“The pace of the annual decline in lung cancer mortality doubled from 3.1% during 2009 through 2013 to 5.5% during 2014 through 2018 in men, from 1.8% to 4.4% in women, and from 2.4% to 5.0% overall,” Siegel et al stated. They noted that beyond improvements in lung cancer diagnostics and treatment modalities, recent strides made in NSCLC survival have also contributed to the plunge in lung cancer deaths.

Similar activity has been seen in the melanoma setting, which has also been associated with an “accelerated” decline in mortality. From 2014 to 2018, the disease-specific mortality rate fell by 5.7% annually. As with lung cancer, the improvement in melanoma mortality is thought to be due to new treatment developments that have effectively moved the needle in the space.

The reduction in lung cancer mortality has since caused breast cancer to supplant lung cancer as the most commonly occurring cancer globally, according to new World Health Organization (WHO) findings that identify breast cancer as responsible for 12% of new cancer cases around the world annually.3

Breast cancer incidence rates have increased by approximately 0.5% annually, according to ACS data.1 This rise “is attributed at least in part to continued declines in the fertility rate and increased body weight,” Siegel et al observed.


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Despite Declines, Mortality Is Rising for Some Malignancies

It is important to note that even amid decreases in some disease-specific mortality rates, increases in cancer-related deaths have been observed for select malignancies. For example, uterine corpus cancer mortality has increased from 0.3% per year from 1997 through 2008 to 1.9% annually from 2008 through 2018.

Death rates have also spiked for cancers of the oral cavity and pharynx, translating to a cumulative rise of 0.5% per year from 2009 to 2018. However, “this trend is confined to subsites associated with HPV [human papillomavirus].”

Further, an arch in pancreatic cancer-associated mortality has been documented in men, a group for whom the death rate has risen by 0.3% each year. By contrast, the pancreatic cancer death rate has remained stable in women.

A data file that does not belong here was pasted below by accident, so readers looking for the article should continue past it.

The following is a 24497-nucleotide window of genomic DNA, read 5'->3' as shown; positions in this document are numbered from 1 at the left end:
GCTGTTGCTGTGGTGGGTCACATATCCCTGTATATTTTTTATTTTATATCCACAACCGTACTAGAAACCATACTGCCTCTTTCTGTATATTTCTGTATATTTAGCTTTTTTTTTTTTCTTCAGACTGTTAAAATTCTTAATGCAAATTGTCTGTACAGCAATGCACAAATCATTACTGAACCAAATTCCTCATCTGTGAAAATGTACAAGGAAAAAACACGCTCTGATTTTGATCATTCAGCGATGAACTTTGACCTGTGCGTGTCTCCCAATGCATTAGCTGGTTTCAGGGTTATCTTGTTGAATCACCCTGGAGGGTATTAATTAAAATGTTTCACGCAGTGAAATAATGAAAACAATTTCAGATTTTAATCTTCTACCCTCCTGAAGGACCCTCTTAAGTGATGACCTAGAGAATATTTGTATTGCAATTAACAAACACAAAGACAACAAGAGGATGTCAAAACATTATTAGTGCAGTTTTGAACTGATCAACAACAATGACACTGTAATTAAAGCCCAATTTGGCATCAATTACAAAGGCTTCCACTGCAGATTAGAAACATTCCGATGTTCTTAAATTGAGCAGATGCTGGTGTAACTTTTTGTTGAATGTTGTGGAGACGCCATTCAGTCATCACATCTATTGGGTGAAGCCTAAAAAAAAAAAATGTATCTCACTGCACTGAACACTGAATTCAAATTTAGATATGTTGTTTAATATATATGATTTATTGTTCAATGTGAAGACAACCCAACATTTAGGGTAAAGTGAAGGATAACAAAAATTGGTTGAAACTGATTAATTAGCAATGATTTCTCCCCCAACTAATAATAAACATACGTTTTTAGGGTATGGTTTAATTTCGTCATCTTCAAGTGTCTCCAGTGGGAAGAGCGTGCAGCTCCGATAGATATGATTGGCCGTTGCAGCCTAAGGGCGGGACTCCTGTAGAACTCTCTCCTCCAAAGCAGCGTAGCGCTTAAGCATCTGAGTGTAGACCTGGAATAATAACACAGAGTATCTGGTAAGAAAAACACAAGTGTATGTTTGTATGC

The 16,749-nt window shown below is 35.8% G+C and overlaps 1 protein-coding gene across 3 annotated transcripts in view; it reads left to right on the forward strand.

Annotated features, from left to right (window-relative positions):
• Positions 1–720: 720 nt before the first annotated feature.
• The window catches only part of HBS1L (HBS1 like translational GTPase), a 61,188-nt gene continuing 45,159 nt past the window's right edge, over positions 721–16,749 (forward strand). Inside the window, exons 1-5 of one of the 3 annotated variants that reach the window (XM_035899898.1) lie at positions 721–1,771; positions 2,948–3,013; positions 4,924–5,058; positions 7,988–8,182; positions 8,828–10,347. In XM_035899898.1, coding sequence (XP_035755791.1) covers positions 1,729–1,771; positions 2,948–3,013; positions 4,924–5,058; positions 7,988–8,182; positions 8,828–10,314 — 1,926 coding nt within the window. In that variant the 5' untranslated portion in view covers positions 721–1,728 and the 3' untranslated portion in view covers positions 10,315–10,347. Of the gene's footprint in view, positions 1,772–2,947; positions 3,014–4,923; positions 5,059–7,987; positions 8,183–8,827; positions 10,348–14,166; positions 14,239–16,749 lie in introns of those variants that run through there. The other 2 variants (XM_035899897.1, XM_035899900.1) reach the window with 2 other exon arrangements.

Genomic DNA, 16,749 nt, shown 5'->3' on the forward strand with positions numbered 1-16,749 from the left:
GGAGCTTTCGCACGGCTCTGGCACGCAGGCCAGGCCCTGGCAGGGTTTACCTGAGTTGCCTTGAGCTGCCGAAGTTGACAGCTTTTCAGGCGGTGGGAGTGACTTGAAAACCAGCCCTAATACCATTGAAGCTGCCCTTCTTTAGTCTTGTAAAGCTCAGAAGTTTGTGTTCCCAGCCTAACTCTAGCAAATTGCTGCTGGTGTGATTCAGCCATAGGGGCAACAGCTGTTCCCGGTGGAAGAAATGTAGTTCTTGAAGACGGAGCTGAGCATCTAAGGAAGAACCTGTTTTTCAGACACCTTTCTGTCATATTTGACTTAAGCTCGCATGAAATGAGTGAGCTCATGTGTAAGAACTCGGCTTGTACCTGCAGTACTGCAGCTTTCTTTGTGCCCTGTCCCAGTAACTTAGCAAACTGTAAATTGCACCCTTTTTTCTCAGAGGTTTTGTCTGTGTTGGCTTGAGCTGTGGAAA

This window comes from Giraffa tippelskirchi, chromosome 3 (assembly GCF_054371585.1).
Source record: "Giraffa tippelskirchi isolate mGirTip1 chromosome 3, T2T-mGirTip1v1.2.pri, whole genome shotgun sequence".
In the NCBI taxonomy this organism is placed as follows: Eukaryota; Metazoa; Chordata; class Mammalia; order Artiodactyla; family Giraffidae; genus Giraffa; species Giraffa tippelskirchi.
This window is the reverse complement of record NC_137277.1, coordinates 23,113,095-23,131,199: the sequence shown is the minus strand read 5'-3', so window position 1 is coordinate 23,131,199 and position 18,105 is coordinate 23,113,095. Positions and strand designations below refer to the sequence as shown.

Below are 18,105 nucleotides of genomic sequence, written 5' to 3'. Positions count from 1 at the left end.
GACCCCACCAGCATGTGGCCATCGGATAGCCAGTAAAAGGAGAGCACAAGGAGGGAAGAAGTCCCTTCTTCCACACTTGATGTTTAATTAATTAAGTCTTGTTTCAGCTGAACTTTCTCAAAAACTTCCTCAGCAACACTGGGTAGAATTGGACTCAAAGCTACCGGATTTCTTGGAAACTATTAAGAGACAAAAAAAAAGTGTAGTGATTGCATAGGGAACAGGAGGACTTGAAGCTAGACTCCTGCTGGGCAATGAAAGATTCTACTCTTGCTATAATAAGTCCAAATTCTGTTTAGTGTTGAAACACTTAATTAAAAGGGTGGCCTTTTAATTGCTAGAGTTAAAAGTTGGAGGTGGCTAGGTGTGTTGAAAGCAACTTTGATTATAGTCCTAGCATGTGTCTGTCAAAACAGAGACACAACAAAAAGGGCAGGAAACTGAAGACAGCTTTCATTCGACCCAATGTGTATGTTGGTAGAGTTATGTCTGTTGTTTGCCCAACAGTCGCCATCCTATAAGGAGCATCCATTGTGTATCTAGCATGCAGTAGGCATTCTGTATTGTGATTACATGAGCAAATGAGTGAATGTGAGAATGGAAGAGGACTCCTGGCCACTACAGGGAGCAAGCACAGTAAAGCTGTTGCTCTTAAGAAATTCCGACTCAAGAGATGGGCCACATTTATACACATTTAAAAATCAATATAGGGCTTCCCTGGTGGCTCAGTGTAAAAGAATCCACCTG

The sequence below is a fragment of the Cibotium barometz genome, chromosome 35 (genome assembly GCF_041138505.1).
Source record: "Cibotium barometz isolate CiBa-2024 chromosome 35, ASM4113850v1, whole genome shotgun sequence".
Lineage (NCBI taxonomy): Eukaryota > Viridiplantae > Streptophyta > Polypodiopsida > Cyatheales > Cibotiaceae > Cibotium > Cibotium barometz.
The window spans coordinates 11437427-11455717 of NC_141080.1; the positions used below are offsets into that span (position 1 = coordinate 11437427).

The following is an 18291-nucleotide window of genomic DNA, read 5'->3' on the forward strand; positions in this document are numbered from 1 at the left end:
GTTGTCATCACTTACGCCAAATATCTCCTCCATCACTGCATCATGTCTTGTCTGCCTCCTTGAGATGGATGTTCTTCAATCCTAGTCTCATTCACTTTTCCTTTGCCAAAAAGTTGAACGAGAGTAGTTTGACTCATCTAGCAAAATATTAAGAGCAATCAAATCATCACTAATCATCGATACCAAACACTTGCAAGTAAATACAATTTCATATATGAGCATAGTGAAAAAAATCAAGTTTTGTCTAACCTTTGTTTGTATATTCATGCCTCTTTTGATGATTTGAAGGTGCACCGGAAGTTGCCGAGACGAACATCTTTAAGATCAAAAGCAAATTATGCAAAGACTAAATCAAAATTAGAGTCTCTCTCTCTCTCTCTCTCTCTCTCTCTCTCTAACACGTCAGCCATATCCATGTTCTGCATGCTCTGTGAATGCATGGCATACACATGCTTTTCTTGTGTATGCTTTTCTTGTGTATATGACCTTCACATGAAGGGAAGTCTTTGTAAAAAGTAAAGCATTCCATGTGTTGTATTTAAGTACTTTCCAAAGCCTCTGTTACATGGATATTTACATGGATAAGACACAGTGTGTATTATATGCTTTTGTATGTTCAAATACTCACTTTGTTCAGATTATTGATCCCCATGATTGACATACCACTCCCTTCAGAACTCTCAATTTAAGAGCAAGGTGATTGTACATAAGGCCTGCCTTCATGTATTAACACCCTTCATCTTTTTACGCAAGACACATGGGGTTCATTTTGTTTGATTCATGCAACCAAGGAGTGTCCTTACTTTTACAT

Health Disparities Play a Part

In addition to trends in disease-specific mortality rates, the ACS report also accounts for health equity patterns, identifying “persistent” racial, socioeconomic, and geographic disparities for cancers considered “highly preventable,” such as those of the cervix and lung.1 The discrepancies are significant because the incidence and mortality rates for these diseases can vary up to 5-fold and 3-fold, respectively, across states.2

Of note, the disparity between Black and White patients in overall cancer mortality among both men and women has declined from a peak of 33% in 1993 (279.0 vs 210.5 per 100,000, respectively) to 13% in 2018 (174.2 vs 154.1 per 100,000). This percentage drop can be credited to decreases in smoking-related deaths among Black individuals, according to the report.1

“While recent advances in treatment for lung cancer and several other cancers are reason to celebrate, it is concerning to see the persistent racial, socioeconomic, and geographic disparities for highly preventable cancers,” concluded William G. Cance, MD, chief medical and scientific officer of the ACS. “There is a continued need for increased investment in equitable cancer control interventions and clinical research to create more advanced treatment options to help accelerate progress in the fight against cancer.”2

References

  1. Siegel RL, Miller KD, Fuchs HE, Jemal A. Cancer statistics, 2021CA Cancer J Clin. 2021;71(1):7-33. doi:10.3322/caac.21654
  2. American Cancer Society staff. Record drop in cancer mortality for second straight year due to improved lung cancer treatment; COVID-19 impact still unknown. American Cancer Society. Published January 12, 2021. Accessed February 2, 2021.
  3. Reuters staff. Breast cancer overtakes lung as most common cancer-WHO. Reuters. Published February 2, 2021. Accessed February 2, 2021.

This article originally appeared on Cancer Therapy Advisor